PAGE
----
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Bates pulled out of the ruck at the turn, and fell in behind him, following orders. Round the track they swung, stringing out, one and another coming up and going back as if on wires, but Teddy and Bates holding the lead. My watch showed fifty-eight and three-quarters as they finished the first lap, a beautiful performance on Teddy's part, though I had expected it, for he was a connoisseur on time, if I ever saw one.
There followed them over, and close up, a cadaverous-looking man from one of the minor colleges, whose style I did not like, but who was going very strong, and whom I might have thought dangerous had I not been told he never finished. Sherman was twenty-five yards back, in the rear of the lot, and running in a very hopeless fashion.
I was relieved to see how well Teddy did his work, and noticed the slight flush on his cheeks as he passed.
I could see that Mollie Kittredge too had a little added color in her cheeks, but in no other way did she show any particular interest in the race.
For the first half of the second lap our programme was followed out all right, Atherton still leading at a lively clip, Bates right at his heels, and the tall outsider barely holding his own. Then the unexpected happened. Bates began to show signs of tiring, fell back inch by inch, and the tall outsider came up at the same rate. Just before the lower turn they got together, and there was a short struggle; but Bates was as arrant a cur as ever wore a shoe, and he yielded the place, though he had strength enough to run another lap, had he the heart to go
Teddy was, perhaps, five yards to the good when he swung into the stretch, and looked over his shoulder, expecting to see his college mate close up and ready to take up the running. Instead, he saw an unexpected contestant, coming fast, and Bates was full five yards behind, slowing, and evidently out of it.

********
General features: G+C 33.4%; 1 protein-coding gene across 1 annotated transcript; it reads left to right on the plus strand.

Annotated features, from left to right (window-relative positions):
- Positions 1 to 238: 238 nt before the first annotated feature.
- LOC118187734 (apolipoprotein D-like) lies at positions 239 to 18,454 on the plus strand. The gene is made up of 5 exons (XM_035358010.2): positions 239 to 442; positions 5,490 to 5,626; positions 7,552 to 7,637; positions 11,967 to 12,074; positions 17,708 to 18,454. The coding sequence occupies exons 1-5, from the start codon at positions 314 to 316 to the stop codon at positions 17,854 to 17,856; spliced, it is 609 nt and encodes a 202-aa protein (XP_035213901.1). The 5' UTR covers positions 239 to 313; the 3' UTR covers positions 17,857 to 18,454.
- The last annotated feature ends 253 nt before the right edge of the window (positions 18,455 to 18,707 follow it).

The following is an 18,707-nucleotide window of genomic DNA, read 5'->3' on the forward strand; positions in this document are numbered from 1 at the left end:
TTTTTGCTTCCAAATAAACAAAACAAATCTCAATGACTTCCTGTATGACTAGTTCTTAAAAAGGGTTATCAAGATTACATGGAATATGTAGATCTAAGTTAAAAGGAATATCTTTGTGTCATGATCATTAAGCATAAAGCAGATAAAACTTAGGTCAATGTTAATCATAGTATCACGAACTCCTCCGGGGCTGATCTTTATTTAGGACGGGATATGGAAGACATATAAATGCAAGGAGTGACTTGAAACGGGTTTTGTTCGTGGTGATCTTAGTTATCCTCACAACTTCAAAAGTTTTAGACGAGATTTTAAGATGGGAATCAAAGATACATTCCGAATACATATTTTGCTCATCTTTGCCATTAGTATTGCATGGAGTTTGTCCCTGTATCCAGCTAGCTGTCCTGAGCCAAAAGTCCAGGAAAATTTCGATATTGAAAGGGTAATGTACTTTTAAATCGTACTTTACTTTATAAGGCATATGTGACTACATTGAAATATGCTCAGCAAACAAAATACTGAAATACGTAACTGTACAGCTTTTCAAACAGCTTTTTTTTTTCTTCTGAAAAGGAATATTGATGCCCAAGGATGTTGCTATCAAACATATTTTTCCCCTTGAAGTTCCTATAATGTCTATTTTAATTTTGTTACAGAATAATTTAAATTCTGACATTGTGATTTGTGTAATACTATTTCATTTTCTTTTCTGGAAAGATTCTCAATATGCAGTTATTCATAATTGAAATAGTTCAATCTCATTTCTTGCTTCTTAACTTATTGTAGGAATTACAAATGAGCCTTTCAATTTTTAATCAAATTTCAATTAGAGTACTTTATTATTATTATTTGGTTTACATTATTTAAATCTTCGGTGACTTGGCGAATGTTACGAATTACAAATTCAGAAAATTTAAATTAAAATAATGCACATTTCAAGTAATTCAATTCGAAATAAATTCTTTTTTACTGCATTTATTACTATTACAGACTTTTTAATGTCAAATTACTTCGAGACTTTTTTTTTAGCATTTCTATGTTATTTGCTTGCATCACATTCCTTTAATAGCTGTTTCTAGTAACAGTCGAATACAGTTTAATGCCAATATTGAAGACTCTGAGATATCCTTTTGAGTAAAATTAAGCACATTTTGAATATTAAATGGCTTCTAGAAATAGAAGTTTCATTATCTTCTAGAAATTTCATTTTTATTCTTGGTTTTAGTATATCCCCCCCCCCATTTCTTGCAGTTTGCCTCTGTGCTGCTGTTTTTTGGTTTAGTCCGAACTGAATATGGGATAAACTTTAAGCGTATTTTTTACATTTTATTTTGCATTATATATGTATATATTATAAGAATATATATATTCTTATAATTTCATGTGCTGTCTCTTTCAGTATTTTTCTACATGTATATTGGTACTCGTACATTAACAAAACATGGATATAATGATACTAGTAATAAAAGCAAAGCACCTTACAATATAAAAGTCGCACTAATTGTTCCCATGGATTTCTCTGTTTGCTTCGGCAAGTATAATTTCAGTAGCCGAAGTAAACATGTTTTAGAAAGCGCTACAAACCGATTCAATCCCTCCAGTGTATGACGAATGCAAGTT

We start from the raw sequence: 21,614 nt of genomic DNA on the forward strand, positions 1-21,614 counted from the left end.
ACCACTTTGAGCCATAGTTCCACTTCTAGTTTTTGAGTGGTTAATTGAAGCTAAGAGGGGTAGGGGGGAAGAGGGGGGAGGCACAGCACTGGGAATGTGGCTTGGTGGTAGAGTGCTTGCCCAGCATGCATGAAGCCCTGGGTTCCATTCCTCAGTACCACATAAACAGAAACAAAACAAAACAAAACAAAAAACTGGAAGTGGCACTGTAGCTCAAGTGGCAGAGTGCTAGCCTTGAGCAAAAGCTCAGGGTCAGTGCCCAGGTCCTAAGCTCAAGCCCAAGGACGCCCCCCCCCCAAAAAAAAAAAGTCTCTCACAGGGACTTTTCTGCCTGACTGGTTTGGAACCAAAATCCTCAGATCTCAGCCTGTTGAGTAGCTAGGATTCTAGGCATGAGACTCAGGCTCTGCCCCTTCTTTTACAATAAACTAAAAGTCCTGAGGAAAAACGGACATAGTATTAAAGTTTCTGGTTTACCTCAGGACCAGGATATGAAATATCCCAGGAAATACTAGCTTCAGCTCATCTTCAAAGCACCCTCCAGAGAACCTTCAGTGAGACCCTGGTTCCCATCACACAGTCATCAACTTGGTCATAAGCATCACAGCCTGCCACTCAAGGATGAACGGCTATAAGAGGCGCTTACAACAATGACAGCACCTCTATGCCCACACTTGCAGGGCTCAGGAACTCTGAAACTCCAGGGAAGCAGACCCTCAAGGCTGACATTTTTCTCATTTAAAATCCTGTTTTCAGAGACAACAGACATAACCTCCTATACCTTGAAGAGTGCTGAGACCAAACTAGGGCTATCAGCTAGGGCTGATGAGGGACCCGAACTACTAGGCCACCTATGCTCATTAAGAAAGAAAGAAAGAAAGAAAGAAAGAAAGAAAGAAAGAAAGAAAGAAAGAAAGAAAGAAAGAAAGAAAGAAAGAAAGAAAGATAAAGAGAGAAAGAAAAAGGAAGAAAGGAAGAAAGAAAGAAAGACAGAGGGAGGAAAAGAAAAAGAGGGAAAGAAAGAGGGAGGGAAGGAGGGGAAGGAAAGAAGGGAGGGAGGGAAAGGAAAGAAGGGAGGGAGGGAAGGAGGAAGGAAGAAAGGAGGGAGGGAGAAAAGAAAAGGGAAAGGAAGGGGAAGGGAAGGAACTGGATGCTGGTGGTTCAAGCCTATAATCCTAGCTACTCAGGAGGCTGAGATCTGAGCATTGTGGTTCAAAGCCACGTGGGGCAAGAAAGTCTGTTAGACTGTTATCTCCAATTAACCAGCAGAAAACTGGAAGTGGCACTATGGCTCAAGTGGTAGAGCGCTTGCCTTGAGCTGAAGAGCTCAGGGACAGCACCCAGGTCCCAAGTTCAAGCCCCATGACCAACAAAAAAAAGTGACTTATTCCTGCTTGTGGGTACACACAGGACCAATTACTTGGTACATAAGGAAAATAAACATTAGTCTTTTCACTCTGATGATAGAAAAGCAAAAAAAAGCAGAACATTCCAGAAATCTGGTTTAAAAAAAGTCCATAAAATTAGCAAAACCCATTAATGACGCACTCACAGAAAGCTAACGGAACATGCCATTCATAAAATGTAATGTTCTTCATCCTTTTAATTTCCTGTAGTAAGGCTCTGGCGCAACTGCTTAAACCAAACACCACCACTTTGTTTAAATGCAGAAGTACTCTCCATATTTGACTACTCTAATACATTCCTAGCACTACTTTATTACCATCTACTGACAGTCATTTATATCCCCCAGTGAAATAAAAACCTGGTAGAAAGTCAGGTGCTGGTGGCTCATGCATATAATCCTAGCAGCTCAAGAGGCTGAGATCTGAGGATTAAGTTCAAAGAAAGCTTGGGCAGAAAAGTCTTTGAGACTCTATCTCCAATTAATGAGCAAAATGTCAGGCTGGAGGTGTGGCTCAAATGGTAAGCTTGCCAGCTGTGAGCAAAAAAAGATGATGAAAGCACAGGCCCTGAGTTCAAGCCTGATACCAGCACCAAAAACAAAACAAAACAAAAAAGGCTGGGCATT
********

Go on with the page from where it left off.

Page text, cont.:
Now Atherton was, of course, well-nigh spent; he had followed instructions to the dot, and was not expected to finish.
There was a half-second's hesitation and a look of fear; but as quick as he realized the conditions, the little fellow swung his face to the front and set his teeth with the evident. determination of making a fight for the race.
A mighty cheer went up from the spectators, for Teddy had many friends, and the whole college knew under what
circumstances he was running; but I doubt if he heard anything but the crunch, crunch, crunch of the swift feet behind him. I knew it was a hopeless task, for his opponent was fresh as paint, and full of running. Gradually his longer stride drew him up, but when he tried to pass, Teddy still had a word to say, and met him with the most stubborn resistance. He was almost gone, his face white as death, his eyes glazed, and he kept his speed only by sheer force of will.
Somehow, I know not how, for I could hardly have taken my eyes from the runners, I knew that Mollie Kittredge was on her feet with a look of horror in her face.
Down the stretch they came, the little fellow with the drawn cheeks, and his opponent tall and strong and confident. Side by side they came, neither gaining, until perhaps fifteen yards from the finish, when the big fellow shot by.
Teddy staggered on, but lurched forward, and fell, a few feet short of the line, just as the winner broke the tape.